Japan celebrates coming-of-age day despite virus surge

Published January 12, 2021
KAWASAKI (Japan): Twenty-year-old men and women, dressed in kimonos, gather outside an arena during a “coming-of-age day” ceremony on Monday.—AFP
KAWASAKI (Japan): Twenty-year-old men and women, dressed in kimonos, gather outside an arena during a “coming-of-age day” ceremony on Monday.—AFP

TOKYO: Young adults dressed to the nines in kimonos gathered at venues in Japan on Monday to celebrate reaching the age of majority, although many of the usually jubilant events were cancelled over virus fears.

More than a million people in Japan turn 20 this year, the age at which they can legally drink alcohol, smoke and get married without parental approval.

They are traditionally feted each January on “coming-of-age day” with a formal ceremony, originally a rite of ancient samurai families — now often followed by raucous drinking sprees.

But a record surge in Covid-19 cases and a month-long virus state of emergency declared in and around Tokyo has led many local authorities to scrap or postpone the 2021 festivities.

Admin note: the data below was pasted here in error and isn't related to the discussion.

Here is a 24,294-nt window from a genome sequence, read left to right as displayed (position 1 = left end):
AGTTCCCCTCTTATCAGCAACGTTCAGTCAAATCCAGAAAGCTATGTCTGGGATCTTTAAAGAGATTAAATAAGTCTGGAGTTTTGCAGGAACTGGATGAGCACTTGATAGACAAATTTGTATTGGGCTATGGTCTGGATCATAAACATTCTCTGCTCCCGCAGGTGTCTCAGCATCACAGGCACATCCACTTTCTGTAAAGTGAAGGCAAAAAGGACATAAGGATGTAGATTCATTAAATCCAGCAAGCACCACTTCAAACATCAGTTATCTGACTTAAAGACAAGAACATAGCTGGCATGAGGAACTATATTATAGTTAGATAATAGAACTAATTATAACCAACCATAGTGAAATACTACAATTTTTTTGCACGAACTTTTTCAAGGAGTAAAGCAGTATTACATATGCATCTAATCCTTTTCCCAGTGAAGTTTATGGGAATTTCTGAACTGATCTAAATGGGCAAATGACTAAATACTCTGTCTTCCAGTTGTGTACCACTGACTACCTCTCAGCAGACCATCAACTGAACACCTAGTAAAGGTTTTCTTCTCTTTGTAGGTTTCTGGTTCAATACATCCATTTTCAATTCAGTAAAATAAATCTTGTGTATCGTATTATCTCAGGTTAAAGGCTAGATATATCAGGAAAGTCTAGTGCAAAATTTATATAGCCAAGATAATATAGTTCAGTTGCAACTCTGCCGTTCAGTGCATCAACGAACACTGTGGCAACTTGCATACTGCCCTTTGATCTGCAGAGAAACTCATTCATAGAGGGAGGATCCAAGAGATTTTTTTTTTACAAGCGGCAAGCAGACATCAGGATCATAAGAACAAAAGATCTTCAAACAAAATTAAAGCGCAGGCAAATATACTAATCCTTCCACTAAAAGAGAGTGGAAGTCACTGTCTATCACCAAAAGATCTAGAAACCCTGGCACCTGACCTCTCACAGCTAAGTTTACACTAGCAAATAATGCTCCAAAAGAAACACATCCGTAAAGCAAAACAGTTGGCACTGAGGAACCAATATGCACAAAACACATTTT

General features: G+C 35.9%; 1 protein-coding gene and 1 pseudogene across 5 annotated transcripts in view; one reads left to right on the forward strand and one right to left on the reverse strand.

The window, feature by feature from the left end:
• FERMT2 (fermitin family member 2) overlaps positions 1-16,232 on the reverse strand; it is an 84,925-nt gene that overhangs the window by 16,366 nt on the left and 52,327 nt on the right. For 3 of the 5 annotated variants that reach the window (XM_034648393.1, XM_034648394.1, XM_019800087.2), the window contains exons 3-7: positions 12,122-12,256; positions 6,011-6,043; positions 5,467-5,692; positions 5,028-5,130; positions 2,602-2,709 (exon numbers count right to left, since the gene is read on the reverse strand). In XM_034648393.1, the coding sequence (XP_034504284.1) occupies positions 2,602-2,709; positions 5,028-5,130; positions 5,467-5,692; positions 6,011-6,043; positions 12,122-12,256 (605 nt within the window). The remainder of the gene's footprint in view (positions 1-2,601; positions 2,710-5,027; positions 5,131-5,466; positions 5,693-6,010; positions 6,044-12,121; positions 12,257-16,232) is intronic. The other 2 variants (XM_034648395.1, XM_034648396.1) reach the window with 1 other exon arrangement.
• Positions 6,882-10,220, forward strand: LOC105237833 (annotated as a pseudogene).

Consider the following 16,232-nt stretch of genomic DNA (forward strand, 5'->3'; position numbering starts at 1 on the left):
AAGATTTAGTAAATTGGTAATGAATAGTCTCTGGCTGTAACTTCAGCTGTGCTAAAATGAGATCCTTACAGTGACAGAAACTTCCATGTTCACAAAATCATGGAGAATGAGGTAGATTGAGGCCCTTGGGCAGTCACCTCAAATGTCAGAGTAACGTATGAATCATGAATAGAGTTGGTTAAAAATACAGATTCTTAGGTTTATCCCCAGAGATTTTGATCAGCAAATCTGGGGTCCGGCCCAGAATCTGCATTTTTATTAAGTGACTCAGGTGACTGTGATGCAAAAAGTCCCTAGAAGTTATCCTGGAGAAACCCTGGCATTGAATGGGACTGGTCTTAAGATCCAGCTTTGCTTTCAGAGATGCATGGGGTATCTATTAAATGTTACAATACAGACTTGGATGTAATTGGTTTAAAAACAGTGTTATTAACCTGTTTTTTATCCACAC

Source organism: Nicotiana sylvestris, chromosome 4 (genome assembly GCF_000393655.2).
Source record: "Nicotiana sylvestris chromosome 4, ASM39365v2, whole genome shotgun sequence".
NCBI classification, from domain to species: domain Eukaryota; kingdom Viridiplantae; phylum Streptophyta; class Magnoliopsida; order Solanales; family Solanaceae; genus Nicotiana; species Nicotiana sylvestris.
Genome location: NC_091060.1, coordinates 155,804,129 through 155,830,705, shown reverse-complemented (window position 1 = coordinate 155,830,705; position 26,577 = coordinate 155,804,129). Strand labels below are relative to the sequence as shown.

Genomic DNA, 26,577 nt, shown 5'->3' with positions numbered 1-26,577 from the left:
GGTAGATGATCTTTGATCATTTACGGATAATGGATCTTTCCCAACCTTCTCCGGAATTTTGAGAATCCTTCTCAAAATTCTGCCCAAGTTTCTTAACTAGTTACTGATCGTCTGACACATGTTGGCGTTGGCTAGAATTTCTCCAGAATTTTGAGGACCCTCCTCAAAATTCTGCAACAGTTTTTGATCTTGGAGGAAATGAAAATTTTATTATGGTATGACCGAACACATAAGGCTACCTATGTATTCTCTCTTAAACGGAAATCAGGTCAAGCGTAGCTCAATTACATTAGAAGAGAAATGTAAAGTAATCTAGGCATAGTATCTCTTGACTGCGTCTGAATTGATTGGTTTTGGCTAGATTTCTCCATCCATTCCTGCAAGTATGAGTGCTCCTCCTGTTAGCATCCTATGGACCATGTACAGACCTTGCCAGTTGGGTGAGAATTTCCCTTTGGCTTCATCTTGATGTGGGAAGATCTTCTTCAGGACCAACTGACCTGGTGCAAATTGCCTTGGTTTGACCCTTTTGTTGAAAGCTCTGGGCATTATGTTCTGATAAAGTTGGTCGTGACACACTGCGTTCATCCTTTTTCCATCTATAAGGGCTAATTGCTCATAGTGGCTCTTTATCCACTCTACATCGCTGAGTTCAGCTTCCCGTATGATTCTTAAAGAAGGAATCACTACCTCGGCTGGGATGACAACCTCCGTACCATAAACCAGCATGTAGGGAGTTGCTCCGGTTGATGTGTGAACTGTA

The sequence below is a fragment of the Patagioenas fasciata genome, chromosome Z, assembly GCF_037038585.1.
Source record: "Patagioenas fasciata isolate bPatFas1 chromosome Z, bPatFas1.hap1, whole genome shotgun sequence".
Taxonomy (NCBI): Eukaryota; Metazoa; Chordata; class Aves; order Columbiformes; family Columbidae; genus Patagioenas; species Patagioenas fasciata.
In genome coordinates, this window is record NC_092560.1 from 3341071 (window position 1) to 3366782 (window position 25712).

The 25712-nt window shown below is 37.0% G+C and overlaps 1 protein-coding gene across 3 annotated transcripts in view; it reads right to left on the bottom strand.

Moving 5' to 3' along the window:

“I know there is a risk of infection, but I am here because it’s an event that you only experience once in your life, and it’s also a chance to meet friends who I haven’t seen for a long time,” student Naomi Ooba said at an event in Kawasaki, southwest of the capital.

“After the ceremony, I’m going to return straight home, but it’s a shame that we can’t go and eat with our friends, because of the virus,” said another 20-year-old student called Ayane Uchino.

Kawasaki and neigbouring Yokohama are included in the state of emergency, which is less strict than the harsh lockdowns seen in other countries.

At Yokohama Arena, women in ornate kimonos, fluffy white stoles and masks sat in socially distanced seating for the ceremony, with the men dressed mainly in suits.

The arena’s capacity was limited to 5,000, with four separate ceremonies held on Monday. Participants were told to keep their distance and speak quietly to avoid spreading the respiratory disease.

Published in Dawn, January 12th, 2021

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